Directed by National Geographic photographer Louis Psihoyos, inspired by expert dolphin trainer Ric O'Barry, and produced by the Oceanic Preservation Society, The Cove chronicles the filmmakers' quest to end the senseless slaughter of 23,000 dolphins annually in the coastal village of Taiji, Japan.
This eco-documentary employs the skills of an undercover SWAT team by using hidden microphones and disguised cameras to capture the inhumane dolphin massacre that takes place in the secluded Japanese cove. Taking on the tone of a spy movie, the filmmakers use investigative filmmaking to expose the cruel butchering practices. Additionally, the cameras capture the Japanese government's hazardous disregard for public health through the marketing of the dolphin meat, which contains toxic levels of mercury, as whale meat in supermarkets throughout Japan. The Japanese government has also issued a moratorium to censor the media's coverage of the whaling issue.
Vince Darcangelo of Boulder's DailyCamera chats with director Psihoyos, a Boulder resident, about the movie's unusual and adventurous filmmaking.
The stealth nature of the project transformed the film, however, into something more than a traditional documentary. Psihoyos soon realized that the narrative of how his team captured the footage needed to be part of the film. The filmmakers now had starring roles, and a nature doc took on all the elements of an action movie. "It's not your normal kind of film. It's got all the excitement of an 'Ocean's Eleven,'" Psihoyos says. "Every time that we go into the cove, the plot gets bigger, the stakes get raised.... It's a movie that spirals and gets bigger and bigger and bigger."This movie grips people emotionally," he adds. "You get their adrenaline going." [...] That said, "The Cove" is also not a scientific lecture, and it's got plenty of drama to keep the viewer engaged. The danger of the film shoot, and the lengths to which the team had to go to capture footage, makes "The Cove" as entertaining as it is informative.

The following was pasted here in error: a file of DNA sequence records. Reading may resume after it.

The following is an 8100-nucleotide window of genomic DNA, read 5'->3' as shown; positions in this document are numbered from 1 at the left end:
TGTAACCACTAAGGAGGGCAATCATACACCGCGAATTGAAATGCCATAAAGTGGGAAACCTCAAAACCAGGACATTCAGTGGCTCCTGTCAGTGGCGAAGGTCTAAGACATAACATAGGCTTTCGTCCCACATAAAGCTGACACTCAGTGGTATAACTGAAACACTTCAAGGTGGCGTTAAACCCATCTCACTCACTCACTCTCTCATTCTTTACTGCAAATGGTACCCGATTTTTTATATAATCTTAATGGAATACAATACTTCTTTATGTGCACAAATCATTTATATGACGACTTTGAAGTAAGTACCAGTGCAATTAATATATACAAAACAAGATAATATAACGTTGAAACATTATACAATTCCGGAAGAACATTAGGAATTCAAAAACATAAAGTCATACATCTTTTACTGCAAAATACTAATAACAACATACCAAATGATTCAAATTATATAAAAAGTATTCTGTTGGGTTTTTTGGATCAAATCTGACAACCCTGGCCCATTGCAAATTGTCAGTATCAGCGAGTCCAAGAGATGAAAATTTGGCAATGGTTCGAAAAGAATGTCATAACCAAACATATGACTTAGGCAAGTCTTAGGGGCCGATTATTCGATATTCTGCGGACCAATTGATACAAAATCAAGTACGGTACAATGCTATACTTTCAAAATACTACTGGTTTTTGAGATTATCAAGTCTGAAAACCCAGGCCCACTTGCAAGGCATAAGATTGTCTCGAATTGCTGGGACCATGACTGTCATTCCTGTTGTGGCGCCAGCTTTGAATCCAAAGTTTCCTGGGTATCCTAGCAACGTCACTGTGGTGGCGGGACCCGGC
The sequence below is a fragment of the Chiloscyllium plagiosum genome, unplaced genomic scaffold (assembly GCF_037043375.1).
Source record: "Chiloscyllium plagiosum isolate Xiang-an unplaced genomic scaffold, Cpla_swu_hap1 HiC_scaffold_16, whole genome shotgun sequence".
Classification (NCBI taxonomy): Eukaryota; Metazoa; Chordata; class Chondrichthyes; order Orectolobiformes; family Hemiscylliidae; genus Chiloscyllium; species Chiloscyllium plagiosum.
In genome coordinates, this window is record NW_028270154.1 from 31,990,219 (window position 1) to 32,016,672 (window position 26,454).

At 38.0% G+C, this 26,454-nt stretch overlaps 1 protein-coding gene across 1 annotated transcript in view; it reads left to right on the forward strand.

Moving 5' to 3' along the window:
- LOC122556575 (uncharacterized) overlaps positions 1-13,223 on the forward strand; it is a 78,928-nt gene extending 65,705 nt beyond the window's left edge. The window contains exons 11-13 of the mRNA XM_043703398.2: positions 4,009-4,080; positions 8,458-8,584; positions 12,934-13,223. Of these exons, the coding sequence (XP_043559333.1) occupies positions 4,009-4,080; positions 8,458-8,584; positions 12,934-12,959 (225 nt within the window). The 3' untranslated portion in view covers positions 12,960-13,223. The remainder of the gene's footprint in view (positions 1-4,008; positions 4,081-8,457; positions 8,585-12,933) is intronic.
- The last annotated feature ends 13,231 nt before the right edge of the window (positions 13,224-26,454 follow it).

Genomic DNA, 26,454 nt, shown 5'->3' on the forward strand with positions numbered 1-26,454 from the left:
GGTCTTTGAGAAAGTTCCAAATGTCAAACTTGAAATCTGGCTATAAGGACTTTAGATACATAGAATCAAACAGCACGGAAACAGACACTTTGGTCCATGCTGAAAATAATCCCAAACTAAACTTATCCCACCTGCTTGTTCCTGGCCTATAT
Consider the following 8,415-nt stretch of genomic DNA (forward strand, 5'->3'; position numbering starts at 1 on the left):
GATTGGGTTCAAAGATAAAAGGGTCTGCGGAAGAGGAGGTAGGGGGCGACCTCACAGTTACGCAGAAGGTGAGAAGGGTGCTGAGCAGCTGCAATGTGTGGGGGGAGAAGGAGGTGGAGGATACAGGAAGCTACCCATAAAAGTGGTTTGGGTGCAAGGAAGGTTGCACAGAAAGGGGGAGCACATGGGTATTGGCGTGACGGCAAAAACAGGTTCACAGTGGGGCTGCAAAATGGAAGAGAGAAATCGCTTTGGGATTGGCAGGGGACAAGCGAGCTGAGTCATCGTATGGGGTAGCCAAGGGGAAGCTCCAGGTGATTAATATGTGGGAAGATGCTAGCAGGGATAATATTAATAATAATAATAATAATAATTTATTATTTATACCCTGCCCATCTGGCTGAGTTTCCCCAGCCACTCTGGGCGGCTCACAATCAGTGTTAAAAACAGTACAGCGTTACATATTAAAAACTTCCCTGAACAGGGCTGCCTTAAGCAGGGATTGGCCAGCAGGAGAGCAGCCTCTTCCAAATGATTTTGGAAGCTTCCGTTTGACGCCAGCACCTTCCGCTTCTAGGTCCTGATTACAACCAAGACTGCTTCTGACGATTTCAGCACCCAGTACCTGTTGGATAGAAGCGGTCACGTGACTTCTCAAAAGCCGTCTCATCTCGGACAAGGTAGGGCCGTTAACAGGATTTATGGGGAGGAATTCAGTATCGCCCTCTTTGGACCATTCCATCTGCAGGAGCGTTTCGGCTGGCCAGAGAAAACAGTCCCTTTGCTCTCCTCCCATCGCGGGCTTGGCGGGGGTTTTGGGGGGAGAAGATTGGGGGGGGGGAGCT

An outpouring of celebrity support has sprouted from Hayden Panettiere who ventured to Taiji to protest the slaughter, Ben Stiller who introduced the film at the Hollywood premiere, Pierce Brosnan who blogged about the impact of the movie, and George Lucas' Industrial Lights & Magic which invented fake rocks in order to disguise film cameras in the cove's depths.The Cove won the Audience Award at the Sundance Film Festival.
Treehugger's Roberta Cruger provides monetary estimations about the brutal dolphin slaughter of Taiji.
Primo bottlenose dolphins fetch $150,000 for sea parks and the dead dolphins garner $600 a piece. By my calculations it's a $15 million business, minimum. That's based on an estimate of selling a dozen dolphins to seaquariums around the world with the remaining 22,898 killed in a primitive and cruel way, which leads me to believe these 26 fisherman aren't earning the lionshare of the income.
Although the IWC banned whaling in 1986, Japan still kills almost 1,000 great whales each year under the guise of "scientific research" as well as an additional 23,000 dolphins and porpoises every year. Unfortunately, the IWC provides no protection for small marine mammals like the dolphins slaughtered at Taiji.
Watch the trailer below.
Watch an interview with director-activist Louis Psihoyos below.